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Muhammad Ali’s Connection to Martial Arts & to National Karate

Categories: News,Uncategorized

With the passing of Mohammad Ali this week it reminded me of the connection he had with the martial arts world and the 3 degrees of separation between Ali and the National Karate Schools.

“The Greatest”

Muhammad Ali was widely regarded as one of the most significant and celebrated sporting figures of the 20th century who changed the world of boxing and modern sports promotion. You could make a good argument that his self-proclamation of “I am the greatest!” was a true statement in the boxing world.

 

Tae Kwon Do Training

What many do not know about Ali is that he was an innovator that was always trying to find ways to improve his boxing skills.  In 1976 he sought out Grand Master Jhoon Rhee to train in Tae Kwon Do in order to give himself an edge over other boxers.

“Father of American Tae Kwon Do” & National Karate

Jhoon Rhee is known as the “Father of American Tae Kwon Do” because he is the first person to bring Tae Kwon Do from Korea to the United States.  Jhoon Rhee is also the “roots” of the National Karate Family Tree because the founders of NK, John Worley and Larry Carnahan earned their Black Belts from Jhoon Rhee.   They also worked with Master Rhee and managed his karate schools in Washington D.C. in the late 60’s and early 70’s.  Read more about Jhoon Rhee and National Karate’s history.

Master Rhee with John Worley (Center) and his D.C. Instructors

Of course, back then, martial artists were well known as small men being able to knock out much larger opponents and breaking boards and bricks because of their ability to maximize their strength with speed and focus. Imagine what a large man could do with that knowledge.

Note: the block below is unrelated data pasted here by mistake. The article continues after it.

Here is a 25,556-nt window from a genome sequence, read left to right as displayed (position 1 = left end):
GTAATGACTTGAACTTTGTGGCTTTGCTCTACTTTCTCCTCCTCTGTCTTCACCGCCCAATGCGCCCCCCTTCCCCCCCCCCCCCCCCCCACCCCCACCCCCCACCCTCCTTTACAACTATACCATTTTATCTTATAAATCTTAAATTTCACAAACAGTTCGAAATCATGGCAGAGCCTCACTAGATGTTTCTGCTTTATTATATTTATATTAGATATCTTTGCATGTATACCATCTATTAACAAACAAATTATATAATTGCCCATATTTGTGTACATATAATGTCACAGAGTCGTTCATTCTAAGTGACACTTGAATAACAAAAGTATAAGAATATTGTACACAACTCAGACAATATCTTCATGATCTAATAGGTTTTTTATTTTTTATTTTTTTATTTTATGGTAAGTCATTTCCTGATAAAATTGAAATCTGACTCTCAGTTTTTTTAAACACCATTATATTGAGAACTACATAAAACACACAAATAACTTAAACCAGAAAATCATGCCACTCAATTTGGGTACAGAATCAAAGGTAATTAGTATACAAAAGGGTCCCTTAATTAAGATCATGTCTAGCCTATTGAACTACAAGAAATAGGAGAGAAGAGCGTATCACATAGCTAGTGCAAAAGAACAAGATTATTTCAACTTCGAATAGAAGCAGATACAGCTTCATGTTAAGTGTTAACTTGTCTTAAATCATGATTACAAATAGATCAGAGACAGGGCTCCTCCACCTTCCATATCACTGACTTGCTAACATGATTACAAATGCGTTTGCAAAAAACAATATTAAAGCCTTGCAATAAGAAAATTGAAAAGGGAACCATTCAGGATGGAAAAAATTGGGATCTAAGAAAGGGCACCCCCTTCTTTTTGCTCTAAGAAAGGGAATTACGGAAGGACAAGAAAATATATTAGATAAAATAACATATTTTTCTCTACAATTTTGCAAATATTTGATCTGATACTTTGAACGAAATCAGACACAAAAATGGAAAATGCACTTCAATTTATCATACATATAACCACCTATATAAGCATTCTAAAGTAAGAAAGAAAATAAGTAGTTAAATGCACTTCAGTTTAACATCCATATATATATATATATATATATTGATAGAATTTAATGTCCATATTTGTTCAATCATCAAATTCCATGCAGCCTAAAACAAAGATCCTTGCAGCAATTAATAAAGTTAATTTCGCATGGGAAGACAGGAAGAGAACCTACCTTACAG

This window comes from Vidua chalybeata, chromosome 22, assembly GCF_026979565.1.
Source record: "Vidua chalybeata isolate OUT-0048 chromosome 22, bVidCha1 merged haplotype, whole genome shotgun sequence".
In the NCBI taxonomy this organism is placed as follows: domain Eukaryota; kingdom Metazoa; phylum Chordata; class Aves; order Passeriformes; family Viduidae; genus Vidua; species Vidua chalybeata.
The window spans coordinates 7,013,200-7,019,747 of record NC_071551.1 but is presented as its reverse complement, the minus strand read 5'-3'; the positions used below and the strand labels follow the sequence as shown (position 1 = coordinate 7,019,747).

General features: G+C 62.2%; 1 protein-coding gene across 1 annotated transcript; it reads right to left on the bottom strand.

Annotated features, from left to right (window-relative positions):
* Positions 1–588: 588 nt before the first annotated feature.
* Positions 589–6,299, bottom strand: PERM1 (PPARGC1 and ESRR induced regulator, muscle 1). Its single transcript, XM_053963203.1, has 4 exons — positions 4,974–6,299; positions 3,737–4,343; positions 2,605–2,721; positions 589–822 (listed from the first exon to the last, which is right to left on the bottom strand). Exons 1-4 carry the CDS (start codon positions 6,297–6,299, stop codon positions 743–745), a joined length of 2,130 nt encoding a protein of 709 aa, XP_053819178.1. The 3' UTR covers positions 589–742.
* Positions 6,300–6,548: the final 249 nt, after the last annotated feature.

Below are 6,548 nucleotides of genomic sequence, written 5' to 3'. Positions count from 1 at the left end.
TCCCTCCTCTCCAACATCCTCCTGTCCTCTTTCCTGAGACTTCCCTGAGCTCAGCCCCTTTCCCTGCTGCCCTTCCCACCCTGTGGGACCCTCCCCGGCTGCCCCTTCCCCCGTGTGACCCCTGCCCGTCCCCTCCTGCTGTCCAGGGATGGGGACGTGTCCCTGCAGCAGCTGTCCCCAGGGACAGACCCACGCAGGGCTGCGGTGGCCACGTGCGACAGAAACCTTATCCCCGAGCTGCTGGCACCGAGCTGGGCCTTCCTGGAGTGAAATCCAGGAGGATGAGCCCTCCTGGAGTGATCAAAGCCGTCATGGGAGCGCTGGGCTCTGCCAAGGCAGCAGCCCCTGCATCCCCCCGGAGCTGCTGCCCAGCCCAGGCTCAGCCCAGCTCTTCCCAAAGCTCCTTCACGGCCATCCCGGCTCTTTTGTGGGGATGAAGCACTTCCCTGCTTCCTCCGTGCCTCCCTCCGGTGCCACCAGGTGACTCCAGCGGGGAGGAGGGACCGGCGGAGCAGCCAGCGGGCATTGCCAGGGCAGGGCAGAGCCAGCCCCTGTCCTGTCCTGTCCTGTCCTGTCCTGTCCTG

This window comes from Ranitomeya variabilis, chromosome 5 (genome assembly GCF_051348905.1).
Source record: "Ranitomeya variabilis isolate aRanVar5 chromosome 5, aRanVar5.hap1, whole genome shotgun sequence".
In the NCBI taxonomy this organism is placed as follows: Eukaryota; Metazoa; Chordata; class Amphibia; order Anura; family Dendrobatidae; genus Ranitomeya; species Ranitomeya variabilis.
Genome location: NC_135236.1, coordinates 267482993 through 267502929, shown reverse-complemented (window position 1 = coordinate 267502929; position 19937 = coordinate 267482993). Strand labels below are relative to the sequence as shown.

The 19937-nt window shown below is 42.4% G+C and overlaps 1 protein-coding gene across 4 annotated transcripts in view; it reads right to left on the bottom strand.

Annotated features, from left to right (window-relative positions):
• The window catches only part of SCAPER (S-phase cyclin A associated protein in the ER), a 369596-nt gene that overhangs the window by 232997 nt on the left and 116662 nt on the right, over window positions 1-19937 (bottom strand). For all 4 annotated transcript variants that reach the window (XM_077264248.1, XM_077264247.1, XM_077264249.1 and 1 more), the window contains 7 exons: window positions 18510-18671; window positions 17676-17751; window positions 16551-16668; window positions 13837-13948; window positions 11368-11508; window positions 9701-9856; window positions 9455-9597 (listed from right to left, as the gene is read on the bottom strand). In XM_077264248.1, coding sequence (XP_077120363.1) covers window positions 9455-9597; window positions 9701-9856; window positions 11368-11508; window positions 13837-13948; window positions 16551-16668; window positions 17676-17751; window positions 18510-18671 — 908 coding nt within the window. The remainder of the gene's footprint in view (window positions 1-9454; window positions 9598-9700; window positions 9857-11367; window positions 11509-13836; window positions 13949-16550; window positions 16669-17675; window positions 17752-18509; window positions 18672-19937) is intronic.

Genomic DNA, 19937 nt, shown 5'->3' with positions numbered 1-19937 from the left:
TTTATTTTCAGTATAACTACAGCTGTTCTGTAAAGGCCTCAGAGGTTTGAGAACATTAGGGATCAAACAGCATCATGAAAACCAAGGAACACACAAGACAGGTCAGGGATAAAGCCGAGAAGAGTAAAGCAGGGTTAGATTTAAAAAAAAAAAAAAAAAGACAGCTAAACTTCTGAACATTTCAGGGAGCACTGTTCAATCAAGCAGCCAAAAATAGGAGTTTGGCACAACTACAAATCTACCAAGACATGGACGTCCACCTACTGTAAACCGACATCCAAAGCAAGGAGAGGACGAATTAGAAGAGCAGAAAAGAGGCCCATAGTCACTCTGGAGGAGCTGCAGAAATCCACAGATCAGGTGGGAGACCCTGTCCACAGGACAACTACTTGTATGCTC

Here is what Muhammad Ali said about his training with Jhoon Rhee, “Mr. Rhee taught me the Tae Kwon Do “Accu-Punch”; it is so fast, you can hardly see it!”  Another punch he learned from Master Rhee was the Tae Kwon Do “backfist”, which is similar to a boxers jab, but thrown from a different angle with a snap as if you were snapping a towel. It was extremely effective for Ali because it came from a different angle than boxers were used to seeing from regular jabs.  If you watch youtube videos of Ali, you can see him back pedaling and surprising his opponents with the backfist.  He was so fast and strong that he was even able to knock out opponents with this technique.

 

Wikipedia writes this about him. “Ali had a highly unorthodox boxing style for a heavyweight, epitomized by his catchphrase ‘float like a butterfly, sting like a bee’. Ali relied on his superior hand speed, superb reflexes and constant movement, dancing and circling opponents for most of the fight, holding his hands low and lashing out with a quick, cutting left jab (or Backfist) that he threw from unpredictable angles.

Using a synchronizer, Jimmy Jacobs, who co-managed Mike Tyson, measured Ali’s punching speed versus Sugar Ray Robinson, a welter/middleweight, often considered the best pound-for-pound fighter in history. Ali was 25% faster than Robinson, even though Ali was 45–50 pounds heavier. Ali’s punches produced approximately 1,000 pounds of force. ‘No matter what his opponents heard about him, they didn’t realize how fast he was until they got in the ring with him’, Jacobs said.” (Wikipedia)

In his final years he courageously battled Parkinson’s disease without complaining or seeking pity. Ironically this disease made him eerily quiet which was so opposite his flamboyant persona that made him famous.

 

Ali will be missed by the boxing world and by a generation of fans who had the pleasure of watching one of the greatest “float like a butterfly and sting like a bee”.  And the martial arts world will take solace in the fact that perhaps our art gave Ali a slight boost to his sting.

 

 

 

 

 


To Read More Blog Posts from Cristian Nelson and the National Karate Schools of Chicago click here

 

Author: Master Cristian Nelson